While I appreciate PJ bringing in terrific new theorists to this discussion, linking authenticity and agency with hipsters and technology, I think he focuses too much on the technologies themselves and not enough on the processes of identity; too much on the signified and not where the real action is in our post-modern, consumer society: the signs and signifiers. Read More »

This post originally appeared on Cyborgology – read and comment on the post here.

dont read all of the tweets

There is often the assumption that the information economy expects us to consume more and more, leading us to process more but concentrate less. Some have called this a “fear of missing out” (or FOMO), a “blend of anxiety, inadequacy and irritation that can flare up while skimming social media.” However, most of these arguments about FOMO make the false assumption that the information economy wants and expects us to always process more. This isn’t true; we need to accept the reality that the information economy as well as our own preferences actually value, even need, missing out.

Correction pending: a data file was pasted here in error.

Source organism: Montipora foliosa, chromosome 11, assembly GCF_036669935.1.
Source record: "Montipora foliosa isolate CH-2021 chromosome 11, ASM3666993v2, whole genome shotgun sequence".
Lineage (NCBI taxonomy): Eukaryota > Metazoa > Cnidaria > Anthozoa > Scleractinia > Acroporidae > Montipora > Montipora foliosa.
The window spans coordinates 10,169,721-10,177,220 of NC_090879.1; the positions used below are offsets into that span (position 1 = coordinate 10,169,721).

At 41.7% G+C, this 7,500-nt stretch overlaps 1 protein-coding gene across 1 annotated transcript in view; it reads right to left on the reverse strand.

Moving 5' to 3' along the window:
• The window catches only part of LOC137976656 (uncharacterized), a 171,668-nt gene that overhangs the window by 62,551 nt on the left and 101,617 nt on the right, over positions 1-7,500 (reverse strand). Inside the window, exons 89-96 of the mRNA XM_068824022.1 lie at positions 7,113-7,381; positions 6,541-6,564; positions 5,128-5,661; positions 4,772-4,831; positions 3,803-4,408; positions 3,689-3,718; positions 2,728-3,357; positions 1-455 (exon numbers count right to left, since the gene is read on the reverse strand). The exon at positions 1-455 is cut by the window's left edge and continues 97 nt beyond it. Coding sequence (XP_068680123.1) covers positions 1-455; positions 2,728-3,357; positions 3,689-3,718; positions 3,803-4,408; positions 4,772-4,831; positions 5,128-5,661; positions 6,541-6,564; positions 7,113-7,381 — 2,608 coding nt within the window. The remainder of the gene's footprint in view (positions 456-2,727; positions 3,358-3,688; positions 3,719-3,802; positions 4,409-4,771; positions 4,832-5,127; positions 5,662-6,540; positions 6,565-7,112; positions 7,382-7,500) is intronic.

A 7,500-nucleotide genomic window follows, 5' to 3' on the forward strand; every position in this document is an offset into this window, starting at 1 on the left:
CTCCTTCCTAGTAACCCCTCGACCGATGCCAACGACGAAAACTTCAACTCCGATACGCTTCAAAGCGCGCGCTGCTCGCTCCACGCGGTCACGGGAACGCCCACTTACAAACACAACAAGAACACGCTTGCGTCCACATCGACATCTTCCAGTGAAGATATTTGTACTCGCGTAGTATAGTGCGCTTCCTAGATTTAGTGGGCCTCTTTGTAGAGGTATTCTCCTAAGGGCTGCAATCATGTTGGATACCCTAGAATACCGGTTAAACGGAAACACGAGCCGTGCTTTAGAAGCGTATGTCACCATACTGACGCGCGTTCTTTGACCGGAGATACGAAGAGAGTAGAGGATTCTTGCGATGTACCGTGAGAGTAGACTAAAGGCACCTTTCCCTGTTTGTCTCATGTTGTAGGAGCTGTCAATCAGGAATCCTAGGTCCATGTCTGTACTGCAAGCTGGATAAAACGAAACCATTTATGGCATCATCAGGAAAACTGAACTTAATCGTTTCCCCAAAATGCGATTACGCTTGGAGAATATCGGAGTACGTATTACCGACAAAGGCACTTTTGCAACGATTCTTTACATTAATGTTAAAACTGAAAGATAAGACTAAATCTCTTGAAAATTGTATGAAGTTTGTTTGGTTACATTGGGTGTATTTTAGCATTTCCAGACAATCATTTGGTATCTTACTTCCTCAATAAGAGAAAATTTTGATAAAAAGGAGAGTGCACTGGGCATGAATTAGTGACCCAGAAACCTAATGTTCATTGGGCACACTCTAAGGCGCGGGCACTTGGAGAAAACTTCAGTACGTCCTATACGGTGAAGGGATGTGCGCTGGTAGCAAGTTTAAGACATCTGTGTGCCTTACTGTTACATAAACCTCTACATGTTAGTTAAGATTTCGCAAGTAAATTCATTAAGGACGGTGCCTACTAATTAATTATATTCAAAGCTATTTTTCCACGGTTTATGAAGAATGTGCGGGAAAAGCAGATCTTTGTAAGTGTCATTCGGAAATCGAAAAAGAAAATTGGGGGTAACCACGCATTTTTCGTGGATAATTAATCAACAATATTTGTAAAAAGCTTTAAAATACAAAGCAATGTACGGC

Many do feel in over their heads when scrolling social media streams. Especially those of us who make a hobby or career in the attention/information economy, always reading, sharing, commenting and writing; tweeting, blogging, retweeting and reblogging. Many of us do feel positioned directly in the path of a growing avalanche of information, scared of missing out and afraid of losing our ability to slow down, concentrate, connect and daydream, too distracted by that growing list of unread tweets. While it seemed fun and harmless (Tribble-like?) at first, have we found ourselves drowning in the information streams we signed up for and participate in? Read More »

This was originally posted at my blog Cyborgology – click here to view the original post and to read/write comments.

all photos in this post by nathan jurgenson